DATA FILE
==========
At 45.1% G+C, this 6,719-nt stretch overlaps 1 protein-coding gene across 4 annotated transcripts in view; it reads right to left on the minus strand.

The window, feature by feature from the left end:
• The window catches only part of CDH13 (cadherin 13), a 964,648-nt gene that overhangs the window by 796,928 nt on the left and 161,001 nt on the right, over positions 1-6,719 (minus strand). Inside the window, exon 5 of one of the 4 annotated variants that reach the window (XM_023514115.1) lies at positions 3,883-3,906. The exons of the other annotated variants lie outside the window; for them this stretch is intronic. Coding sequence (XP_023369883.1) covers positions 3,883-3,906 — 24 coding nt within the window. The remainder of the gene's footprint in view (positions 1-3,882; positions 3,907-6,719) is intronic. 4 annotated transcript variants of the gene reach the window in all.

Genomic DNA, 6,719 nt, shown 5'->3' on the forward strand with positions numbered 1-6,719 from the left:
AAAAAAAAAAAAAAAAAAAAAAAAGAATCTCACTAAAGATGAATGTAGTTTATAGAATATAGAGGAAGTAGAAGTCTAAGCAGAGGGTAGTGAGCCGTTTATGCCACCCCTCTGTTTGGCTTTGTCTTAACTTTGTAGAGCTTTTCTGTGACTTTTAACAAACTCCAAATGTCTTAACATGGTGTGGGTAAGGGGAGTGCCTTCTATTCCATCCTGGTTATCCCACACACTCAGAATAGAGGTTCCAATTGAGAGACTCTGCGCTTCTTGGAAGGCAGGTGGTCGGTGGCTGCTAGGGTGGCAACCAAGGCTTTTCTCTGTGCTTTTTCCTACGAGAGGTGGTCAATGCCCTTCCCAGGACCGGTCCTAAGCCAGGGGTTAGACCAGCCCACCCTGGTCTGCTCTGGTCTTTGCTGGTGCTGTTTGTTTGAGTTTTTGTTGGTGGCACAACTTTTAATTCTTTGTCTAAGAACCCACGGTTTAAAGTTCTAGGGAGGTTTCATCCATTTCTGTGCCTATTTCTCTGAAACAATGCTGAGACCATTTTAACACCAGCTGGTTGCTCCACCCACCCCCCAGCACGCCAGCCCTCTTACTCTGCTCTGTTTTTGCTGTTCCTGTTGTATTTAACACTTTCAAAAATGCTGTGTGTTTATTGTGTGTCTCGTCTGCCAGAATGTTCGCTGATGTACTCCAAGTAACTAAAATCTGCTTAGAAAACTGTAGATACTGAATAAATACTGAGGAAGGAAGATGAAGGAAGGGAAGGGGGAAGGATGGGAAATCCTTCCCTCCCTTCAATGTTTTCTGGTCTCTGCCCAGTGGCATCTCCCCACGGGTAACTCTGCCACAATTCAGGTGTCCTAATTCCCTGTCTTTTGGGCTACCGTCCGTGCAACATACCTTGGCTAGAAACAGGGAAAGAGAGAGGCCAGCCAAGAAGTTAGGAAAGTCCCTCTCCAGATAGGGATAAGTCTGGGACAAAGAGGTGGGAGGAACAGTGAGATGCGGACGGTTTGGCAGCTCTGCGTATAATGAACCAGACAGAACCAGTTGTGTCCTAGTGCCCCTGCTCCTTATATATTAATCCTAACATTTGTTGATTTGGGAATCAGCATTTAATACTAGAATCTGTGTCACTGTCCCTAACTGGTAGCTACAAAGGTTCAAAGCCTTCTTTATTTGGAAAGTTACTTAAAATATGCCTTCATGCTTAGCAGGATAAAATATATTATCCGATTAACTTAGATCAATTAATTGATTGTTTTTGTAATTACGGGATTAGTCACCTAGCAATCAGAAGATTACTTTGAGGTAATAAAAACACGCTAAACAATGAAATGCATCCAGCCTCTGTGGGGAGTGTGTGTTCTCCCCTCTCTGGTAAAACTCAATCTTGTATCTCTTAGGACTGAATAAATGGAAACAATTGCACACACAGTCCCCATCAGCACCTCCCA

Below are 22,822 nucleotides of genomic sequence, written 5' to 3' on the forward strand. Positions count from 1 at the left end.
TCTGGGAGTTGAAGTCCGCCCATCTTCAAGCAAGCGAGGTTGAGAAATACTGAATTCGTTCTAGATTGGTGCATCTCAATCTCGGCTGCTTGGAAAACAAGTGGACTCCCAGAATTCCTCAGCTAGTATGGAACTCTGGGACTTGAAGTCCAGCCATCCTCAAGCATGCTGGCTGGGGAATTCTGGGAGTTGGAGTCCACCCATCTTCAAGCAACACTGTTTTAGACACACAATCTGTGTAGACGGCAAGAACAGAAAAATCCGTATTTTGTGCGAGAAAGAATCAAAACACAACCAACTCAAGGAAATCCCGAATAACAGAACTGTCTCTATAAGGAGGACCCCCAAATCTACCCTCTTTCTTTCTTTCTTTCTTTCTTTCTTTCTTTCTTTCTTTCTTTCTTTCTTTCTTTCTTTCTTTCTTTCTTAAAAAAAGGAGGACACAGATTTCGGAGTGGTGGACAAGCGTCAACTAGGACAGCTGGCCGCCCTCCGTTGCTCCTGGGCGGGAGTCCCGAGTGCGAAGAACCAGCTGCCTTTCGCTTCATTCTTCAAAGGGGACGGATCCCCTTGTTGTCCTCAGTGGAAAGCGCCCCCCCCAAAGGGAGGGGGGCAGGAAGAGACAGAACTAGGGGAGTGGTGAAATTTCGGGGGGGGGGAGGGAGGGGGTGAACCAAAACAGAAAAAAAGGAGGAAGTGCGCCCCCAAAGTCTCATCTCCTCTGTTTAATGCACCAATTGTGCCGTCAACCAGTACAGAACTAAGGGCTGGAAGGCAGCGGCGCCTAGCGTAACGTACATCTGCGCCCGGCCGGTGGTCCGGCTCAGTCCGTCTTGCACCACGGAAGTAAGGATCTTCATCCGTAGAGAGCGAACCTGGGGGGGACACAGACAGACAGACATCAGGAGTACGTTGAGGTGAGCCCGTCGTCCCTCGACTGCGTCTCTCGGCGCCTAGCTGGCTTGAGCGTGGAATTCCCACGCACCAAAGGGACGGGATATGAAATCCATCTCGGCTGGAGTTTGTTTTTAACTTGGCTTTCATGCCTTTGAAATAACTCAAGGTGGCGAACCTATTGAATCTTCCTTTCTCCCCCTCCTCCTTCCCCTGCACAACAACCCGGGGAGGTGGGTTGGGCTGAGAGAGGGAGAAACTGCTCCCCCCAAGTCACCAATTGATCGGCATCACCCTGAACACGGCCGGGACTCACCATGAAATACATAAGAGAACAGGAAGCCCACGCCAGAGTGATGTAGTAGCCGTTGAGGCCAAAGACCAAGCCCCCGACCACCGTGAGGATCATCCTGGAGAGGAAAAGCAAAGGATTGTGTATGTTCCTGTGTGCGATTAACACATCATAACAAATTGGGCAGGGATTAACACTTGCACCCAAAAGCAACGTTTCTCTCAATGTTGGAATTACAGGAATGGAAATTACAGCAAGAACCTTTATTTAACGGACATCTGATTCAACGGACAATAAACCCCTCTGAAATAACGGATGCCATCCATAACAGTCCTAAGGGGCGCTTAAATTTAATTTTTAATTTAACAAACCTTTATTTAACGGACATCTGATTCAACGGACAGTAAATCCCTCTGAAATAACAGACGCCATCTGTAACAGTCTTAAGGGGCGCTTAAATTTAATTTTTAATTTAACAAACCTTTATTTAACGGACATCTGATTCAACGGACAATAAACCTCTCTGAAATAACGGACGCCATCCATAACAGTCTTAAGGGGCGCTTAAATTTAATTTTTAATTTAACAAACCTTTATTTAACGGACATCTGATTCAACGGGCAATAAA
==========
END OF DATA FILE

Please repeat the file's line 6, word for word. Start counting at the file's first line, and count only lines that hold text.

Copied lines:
Below are 22,822 nucleotides of genomic sequence, written 5' to 3' on the forward strand. Positions count from 1 at the left end.